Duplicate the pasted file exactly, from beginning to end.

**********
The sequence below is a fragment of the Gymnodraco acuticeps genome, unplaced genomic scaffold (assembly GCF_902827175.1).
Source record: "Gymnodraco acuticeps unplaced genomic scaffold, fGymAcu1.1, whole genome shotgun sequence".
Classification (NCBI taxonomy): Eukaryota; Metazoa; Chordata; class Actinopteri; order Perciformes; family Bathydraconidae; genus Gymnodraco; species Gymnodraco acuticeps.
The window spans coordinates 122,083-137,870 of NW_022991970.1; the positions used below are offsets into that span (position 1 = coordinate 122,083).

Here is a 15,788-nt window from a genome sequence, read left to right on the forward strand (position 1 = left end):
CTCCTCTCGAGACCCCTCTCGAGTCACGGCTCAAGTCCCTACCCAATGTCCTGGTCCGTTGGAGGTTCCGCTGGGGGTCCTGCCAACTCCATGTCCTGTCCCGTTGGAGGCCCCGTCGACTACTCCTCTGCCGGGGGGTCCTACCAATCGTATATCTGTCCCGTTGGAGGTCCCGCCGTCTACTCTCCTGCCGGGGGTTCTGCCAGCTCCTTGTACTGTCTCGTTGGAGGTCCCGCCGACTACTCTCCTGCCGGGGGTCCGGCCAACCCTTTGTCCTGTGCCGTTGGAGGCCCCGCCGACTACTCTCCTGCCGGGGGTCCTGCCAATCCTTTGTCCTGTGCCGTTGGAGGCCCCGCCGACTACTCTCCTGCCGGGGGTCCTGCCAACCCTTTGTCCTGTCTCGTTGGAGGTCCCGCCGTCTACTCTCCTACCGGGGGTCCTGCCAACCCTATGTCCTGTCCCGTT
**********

The sequence below is a fragment of the Gymnodraco acuticeps genome, unplaced genomic scaffold (assembly GCF_902827175.1).
Source record: "Gymnodraco acuticeps unplaced genomic scaffold, fGymAcu1.1, whole genome shotgun sequence".
Classification (NCBI taxonomy): Eukaryota; Metazoa; Chordata; class Actinopteri; order Perciformes; family Bathydraconidae; genus Gymnodraco; species Gymnodraco acuticeps.
The window spans coordinates 122,083-137,870 of NW_022991970.1; the positions used below are offsets into that span (position 1 = coordinate 122,083).

Here is a 15,788-nt window from a genome sequence, read left to right on the forward strand (position 1 = left end):
CTCCTCTCGAGACCCCTCTCGAGTCACGGCTCAAGTCCCTACCCAATGTCCTGGTCCGTTGGAGGTTCCGCTGGGGGTCCTGCCAACTCCATGTCCTGTCCCGTTGGAGGCCCCGTCGACTACTCCTCTGCCGGGGGGTCCTACCAATCGTATATCTGTCCCGTTGGAGGTCCCGCCGTCTACTCTCCTGCCGGGGGTTCTGCCAGCTCCTTGTACTGTCTCGTTGGAGGTCCCGCCGACTACTCTCCTGCCGGGGGTCCGGCCAACCCTTTGTCCTGTGCCGTTGGAGGCCCCGCCGACTACTCTCCTGCCGGGGGTCCTGCCAATCCTTTGTCCTGTGCCGTTGGAGGCCCCGCCGACTACTCTCCTGCCGGGGGTCCTGCCAACCCTTTGTCCTGTCTCGTTGGAGGTCCCGCCGTCTACTCTCCTACCGGGGGTCCTGCCAACCCTATGTCCTGTCCCGTT